RO4003C is not inherently flame retardant. It is a high-frequency laminate material developed by Rogers Corporation primarily for its electrical performance characteristics. However, RO4003C can be used in flame-retardant printed circuit board (PCB) constructions when combined with appropriate flame-retardant materials.
To meet flame retardancy requirements, PCB manufacturers often employ additional measures such as incorporating flame-retardant additives or using flame-retardant coatings or laminates in combination with RO4003C. These additional measures help ensure that the final PCB assembly meets the desired flame retardancy standards.
When designing a PCB using RO4003C, it is essential to consider the overall system requirements, including any specific flame retardancy requirements. Collaborating with PCB fabricators and adhering to industry standards and regulations, such as UL 94, can help ensure the appropriate flame retardant properties are achieved in the final PCB assembly.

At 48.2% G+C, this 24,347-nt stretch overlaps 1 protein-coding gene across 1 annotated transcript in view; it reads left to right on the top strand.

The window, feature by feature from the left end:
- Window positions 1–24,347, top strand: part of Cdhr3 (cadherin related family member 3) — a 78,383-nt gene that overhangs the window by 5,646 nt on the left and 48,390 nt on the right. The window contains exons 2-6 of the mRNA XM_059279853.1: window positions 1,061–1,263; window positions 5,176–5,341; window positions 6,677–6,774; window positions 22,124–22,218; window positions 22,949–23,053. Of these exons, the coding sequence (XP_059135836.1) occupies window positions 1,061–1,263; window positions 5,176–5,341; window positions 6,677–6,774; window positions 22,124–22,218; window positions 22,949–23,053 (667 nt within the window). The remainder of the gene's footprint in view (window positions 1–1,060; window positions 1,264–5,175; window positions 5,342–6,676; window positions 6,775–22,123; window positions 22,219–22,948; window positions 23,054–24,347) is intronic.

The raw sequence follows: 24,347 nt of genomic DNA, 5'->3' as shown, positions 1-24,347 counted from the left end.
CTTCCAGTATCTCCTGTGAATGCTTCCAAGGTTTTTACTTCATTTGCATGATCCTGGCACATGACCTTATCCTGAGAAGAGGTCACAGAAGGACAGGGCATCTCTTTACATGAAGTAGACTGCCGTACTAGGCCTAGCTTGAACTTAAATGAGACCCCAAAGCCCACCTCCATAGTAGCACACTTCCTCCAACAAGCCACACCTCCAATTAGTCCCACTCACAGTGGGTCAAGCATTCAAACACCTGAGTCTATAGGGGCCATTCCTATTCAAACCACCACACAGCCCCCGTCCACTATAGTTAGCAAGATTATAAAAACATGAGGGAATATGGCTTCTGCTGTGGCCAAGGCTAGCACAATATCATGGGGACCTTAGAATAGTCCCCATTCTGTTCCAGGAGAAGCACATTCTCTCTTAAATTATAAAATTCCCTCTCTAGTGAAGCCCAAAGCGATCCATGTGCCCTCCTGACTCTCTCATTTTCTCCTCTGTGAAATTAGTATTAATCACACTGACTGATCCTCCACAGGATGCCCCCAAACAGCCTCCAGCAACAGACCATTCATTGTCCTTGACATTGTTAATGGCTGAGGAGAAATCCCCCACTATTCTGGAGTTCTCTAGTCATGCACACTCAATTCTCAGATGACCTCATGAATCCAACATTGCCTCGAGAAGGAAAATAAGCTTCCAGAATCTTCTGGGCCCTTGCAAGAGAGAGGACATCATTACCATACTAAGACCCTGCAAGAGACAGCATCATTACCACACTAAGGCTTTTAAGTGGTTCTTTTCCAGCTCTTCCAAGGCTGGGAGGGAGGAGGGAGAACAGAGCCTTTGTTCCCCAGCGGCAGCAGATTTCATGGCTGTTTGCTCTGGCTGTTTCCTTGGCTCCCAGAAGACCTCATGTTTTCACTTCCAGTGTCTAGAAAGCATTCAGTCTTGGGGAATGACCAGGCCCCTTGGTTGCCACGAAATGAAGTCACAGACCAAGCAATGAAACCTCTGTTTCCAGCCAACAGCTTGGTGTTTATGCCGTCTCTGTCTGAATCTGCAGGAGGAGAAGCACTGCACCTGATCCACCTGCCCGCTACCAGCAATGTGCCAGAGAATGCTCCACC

How Does Insertion Loss in RO4003C Compare to Other Rogers laminates?
The insertion loss in RO4003C high-frequency material is generally lower compared to other Rogers laminates. RO4003C is known for its excellent electrical properties, including low loss and low dielectric constant, which contribute to reduced insertion loss.
Rogers offers a range of laminates designed for high-frequency applications, each with its own unique characteristics. While the specific insertion loss values may vary depending on the frequency and design considerations, RO4003C is typically regarded as one of the lower loss laminates within the Rogers product lineup.